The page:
Winter Gardening

Food security means having local, healthy and accessible food throughout the year. We have a mild climate here, and with some planning and preparation, gardeners can overwinter vegetables well and garden throughout the year.

 

Winter Gardening vs. Overwintering

 

Winter gardening essentially means planting in the later summer and early autumn months for harvesting through the winter. The plants grow enough during the growing season to then sit in the ground until harvesting.

 

Overwintering means planting vegetables during the growing season to be harvested in the following season. Garlic is planted in October to be harvested in July. Many plants, such as carrots, celery, chard and kale go to seed in the second year. These plants are biennial and must be over-wintered for gardeners to be able to save the seeds.

 

 

Tips and Tricks:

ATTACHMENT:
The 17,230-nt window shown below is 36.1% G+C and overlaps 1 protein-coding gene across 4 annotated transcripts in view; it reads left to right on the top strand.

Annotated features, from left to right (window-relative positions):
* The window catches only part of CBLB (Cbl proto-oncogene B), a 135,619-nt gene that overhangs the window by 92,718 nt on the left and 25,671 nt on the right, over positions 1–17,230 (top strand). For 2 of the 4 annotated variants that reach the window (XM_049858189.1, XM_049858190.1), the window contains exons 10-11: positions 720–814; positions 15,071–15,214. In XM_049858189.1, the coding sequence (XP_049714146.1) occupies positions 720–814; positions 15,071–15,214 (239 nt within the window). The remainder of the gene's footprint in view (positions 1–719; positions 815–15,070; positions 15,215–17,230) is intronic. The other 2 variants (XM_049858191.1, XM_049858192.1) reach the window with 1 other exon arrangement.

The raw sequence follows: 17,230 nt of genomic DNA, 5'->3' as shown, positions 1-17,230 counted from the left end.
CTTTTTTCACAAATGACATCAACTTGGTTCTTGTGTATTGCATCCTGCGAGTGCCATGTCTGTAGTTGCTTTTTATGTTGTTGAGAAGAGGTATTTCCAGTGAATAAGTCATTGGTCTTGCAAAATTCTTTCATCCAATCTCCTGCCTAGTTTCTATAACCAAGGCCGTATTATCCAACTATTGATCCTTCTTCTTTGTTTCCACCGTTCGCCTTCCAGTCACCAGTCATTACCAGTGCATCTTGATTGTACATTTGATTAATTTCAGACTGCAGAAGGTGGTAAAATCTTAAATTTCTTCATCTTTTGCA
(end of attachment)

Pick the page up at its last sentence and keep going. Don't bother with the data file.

• Don’t clean it all up!
    • Exposed soil is prone to erosion, compaction and heaving and nutrient loss
    • Give beneficial insects homes. Many overwinter in hollow stems or under leaves
    • Leave seeds for the birds. Sunflowers are a great food source for songbirds through the winter

 

  • Mulch mulch mulch!
    • Prevents nutrients and soil from being washed away
    • Helps with soil structure as it breaks down
    • Add nutrients as it breaks down if using leaf mulch
    • Insulates overwintered vegetables

 

  • Types of mulch
    • Leaf mulch or leafmold
    • Straw
    • Grass clippings
    • Green manure (cover crop)

 

Each type of mulch has its pros and cons. Find what works for you. We love using leaves at RFSS. They’re free and easy to apply.

 

 

Image result for leafmold   Image result for clover cover crops